Various Seattle Venues
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Wednesday May 30, 2012 (6pm)
Thursday May 31, 2012 (3:30pm)
“This documentary looks at a little-acknowledge victim of Pol Pot's Khmer Rouge: the golden age of Cambodian film. Golden Slumbers filmmaker Davy Chou interviews the directors and actors of the time (1960-1975) to recall what was lost, and what still remains for the nation's cinema.”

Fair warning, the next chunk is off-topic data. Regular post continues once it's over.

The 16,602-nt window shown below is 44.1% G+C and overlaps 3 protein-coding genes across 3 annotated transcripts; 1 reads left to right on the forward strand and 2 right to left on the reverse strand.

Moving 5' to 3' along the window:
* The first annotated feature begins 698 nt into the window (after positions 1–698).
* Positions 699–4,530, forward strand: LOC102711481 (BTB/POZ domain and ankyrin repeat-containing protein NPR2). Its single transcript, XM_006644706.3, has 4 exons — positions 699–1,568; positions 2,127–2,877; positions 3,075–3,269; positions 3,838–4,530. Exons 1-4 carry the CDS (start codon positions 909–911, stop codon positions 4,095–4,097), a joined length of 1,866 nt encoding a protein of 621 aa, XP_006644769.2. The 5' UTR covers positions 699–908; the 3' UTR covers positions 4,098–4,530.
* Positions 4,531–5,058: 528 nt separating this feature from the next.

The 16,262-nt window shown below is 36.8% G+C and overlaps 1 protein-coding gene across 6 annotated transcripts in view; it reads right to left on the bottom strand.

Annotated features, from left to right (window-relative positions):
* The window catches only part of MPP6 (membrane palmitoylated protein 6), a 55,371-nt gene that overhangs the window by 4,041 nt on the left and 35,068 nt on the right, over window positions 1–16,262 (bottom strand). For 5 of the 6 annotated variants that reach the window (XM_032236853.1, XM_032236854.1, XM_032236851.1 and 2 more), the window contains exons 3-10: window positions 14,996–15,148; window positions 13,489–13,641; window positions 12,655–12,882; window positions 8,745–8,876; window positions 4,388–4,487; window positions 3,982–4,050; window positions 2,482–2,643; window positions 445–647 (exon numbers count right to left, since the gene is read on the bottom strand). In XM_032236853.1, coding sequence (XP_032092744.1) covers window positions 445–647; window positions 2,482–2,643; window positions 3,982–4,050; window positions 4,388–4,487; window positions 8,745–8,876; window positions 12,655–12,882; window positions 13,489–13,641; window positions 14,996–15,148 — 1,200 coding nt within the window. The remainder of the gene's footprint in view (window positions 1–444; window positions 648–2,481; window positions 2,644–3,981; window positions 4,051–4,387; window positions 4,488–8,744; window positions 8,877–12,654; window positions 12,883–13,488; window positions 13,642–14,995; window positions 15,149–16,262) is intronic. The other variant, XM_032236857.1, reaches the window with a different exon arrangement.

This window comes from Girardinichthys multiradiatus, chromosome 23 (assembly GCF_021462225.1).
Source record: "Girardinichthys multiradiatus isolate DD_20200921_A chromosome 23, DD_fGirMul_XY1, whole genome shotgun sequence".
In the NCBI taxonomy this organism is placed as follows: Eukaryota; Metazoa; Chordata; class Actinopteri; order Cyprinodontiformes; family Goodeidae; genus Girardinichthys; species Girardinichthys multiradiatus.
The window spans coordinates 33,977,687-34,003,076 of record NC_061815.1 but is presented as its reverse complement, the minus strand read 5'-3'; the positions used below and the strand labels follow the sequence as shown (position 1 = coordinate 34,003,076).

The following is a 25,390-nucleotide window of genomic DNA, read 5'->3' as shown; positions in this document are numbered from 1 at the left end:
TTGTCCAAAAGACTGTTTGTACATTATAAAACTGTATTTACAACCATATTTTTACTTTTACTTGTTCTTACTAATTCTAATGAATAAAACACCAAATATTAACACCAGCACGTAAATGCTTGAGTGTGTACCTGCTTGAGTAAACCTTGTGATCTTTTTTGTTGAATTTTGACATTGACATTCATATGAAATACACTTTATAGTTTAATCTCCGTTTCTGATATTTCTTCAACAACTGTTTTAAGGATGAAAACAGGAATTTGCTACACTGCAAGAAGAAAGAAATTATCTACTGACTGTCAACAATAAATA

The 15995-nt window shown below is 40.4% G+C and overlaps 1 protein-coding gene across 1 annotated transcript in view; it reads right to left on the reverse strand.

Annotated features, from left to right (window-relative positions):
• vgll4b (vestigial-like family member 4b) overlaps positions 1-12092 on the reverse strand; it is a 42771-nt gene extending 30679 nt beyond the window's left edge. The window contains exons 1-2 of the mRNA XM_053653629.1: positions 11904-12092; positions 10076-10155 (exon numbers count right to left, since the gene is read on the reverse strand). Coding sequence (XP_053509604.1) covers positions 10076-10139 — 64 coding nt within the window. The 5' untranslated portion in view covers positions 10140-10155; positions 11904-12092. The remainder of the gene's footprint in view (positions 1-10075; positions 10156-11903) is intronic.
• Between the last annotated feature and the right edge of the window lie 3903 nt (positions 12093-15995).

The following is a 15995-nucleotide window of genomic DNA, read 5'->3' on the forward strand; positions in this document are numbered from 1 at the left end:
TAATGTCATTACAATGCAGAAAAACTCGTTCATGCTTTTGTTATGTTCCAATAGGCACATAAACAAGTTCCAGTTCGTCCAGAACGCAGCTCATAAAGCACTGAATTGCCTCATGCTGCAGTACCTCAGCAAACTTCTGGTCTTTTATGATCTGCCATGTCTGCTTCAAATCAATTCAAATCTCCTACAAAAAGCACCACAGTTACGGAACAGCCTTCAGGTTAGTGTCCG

From the golden age of Cambodian cinema—which led to the creation of four hundred movies between 1960 and 1975—not much remains. A handful of films, some aged pictures, and memories of nights and afternoons spent watching films as the Khmer Rouge regime approached Phnom Penh. Benefiting from incredible insights from some of the most influential directors and actors of the time, filmmaker Davy Chou takes us through some of the many tales of the once-magnificent industry. From the folklore-inspired romance of some of its biggest films to the tragic fate of those filmmakers and actors forced to leave the country, no stones have been left unturned in this documentary that favors reenactment over archival footage. Chou’s film proves that despite years of oppression and cultural ostracism, memories of films and stars live on. And as a new generation of filmmakers is emerging, Cambodian cinema seems to be slowly waking up from its golden slumber.